Lawsuit challenges ban on feeding homeless
Two groups that share food with the hungry and homeless have sued West Palm Beach, claiming its ordinance that outlaws their activity is unconstitutional, vague and overbroad.
in West Palm Beach parks
Saying the feeding ban institutes a "pay to pray" system in the city, Art and Compassion and Food Not Bombs claim their rights to feed the down-trodden in front of the library and at Meyer Amphitheater are just as important as charitable work done by those who can afford to build churches and other buildings.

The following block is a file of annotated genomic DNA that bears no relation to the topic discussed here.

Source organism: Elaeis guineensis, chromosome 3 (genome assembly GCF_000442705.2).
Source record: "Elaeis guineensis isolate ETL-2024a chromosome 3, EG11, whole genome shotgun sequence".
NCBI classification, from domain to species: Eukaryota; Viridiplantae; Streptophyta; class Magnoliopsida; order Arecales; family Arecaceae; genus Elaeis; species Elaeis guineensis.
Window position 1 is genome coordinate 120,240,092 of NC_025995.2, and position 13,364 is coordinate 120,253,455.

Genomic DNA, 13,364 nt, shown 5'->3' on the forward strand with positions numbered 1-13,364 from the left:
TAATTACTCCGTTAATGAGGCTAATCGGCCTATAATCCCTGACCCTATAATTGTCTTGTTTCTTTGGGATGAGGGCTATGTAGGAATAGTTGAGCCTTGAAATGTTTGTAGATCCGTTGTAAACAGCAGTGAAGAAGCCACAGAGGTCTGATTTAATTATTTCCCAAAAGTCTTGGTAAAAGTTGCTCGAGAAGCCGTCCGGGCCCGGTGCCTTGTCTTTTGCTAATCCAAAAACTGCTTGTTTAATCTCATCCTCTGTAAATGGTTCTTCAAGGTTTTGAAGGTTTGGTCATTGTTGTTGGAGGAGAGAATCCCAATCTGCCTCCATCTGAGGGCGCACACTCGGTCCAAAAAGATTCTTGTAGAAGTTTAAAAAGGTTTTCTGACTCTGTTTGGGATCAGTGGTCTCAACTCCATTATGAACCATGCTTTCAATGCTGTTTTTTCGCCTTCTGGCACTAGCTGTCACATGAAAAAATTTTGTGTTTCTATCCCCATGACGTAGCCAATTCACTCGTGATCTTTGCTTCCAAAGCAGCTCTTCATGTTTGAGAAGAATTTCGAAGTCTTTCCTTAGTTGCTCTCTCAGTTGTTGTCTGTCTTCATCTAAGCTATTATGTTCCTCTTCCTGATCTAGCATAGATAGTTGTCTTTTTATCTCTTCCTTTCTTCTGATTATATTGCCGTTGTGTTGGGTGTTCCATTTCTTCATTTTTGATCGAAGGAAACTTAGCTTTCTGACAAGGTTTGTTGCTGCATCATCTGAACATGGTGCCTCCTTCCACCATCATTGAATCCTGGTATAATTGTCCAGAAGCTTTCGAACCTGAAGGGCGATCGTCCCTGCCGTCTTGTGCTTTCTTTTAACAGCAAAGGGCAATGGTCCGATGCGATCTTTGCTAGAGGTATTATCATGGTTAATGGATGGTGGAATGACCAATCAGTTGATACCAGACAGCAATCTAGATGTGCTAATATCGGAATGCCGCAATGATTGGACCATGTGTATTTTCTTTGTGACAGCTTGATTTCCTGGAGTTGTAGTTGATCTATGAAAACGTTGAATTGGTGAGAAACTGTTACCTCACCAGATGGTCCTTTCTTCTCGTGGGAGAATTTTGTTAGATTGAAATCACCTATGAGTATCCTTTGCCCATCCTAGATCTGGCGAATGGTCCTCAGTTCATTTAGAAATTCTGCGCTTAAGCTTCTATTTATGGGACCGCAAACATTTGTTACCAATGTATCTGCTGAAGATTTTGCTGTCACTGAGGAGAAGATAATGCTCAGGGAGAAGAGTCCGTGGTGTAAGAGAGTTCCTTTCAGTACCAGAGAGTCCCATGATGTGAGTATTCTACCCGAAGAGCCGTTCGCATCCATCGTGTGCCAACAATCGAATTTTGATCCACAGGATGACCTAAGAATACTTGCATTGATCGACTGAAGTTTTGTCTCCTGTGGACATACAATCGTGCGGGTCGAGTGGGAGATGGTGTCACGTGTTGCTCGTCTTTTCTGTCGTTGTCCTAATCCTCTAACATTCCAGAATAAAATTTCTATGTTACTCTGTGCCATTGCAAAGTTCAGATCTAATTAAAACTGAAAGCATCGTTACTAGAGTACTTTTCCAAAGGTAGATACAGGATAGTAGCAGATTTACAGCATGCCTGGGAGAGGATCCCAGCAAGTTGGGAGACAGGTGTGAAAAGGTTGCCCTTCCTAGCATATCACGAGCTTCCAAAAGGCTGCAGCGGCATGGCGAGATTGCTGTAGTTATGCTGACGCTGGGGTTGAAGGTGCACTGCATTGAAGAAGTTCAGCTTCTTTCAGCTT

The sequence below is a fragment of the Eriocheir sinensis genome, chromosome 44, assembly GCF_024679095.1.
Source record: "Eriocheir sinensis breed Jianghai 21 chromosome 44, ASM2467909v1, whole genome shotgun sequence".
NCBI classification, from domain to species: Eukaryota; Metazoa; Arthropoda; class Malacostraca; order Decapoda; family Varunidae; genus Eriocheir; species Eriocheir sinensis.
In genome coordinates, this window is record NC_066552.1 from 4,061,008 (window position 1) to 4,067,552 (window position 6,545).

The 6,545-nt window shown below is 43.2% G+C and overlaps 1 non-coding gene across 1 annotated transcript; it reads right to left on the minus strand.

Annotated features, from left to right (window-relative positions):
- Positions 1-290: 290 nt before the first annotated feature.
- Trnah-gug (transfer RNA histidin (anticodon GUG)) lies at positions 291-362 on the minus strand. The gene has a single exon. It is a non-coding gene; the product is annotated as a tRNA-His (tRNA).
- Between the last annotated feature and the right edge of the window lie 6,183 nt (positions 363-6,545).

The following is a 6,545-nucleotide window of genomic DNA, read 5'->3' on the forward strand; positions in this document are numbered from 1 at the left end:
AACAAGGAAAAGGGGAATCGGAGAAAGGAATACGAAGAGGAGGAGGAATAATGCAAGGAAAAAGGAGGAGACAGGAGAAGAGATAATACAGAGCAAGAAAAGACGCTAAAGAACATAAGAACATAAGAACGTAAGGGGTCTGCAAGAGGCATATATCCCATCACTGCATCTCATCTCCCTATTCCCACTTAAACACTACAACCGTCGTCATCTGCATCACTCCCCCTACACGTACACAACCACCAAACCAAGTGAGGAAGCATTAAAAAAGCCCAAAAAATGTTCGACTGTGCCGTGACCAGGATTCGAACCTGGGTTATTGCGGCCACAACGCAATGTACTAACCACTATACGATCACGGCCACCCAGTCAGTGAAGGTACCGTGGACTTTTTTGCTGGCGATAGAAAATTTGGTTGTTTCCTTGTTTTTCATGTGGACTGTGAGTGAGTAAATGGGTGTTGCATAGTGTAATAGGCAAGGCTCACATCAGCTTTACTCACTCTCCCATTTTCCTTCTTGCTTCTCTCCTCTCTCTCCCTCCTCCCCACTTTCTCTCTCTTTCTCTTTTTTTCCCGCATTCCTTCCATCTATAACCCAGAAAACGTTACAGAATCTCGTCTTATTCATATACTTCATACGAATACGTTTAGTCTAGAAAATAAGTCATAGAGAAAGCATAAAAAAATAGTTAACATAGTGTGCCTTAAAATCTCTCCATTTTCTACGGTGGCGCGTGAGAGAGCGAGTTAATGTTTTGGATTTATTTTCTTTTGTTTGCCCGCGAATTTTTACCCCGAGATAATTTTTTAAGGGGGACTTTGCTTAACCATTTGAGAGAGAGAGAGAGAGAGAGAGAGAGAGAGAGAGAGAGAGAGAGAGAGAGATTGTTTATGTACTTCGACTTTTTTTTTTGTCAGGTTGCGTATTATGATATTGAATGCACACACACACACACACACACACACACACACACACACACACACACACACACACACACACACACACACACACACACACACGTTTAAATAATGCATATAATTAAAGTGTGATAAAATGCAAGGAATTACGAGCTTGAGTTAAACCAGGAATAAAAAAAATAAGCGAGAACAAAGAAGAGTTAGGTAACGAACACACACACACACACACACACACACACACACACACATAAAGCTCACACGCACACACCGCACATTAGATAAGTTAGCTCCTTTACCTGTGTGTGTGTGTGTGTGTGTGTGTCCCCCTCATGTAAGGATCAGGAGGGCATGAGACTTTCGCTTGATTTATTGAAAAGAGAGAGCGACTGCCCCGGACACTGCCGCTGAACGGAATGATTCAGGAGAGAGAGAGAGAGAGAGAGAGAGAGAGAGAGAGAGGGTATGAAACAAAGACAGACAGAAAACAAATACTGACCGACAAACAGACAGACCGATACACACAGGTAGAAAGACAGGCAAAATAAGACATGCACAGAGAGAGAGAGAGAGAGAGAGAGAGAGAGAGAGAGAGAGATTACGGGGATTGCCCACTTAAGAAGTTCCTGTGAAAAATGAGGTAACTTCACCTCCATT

"Those who can pay for a building or pay money for the mayor's special projects or charities are granted the permission to pray and practice their religion as they see fit, but those who lack the funds to own a building ... are told to go inside another's church in order to carry out their sacred duties outside the public view," says the lawsuit filed in federal court.
While Food Not Bombs is secular, Art and Compassion views feeding the poor as part of its religious obligation to honor God.
Read the South Florida Sun-Sentinel report here.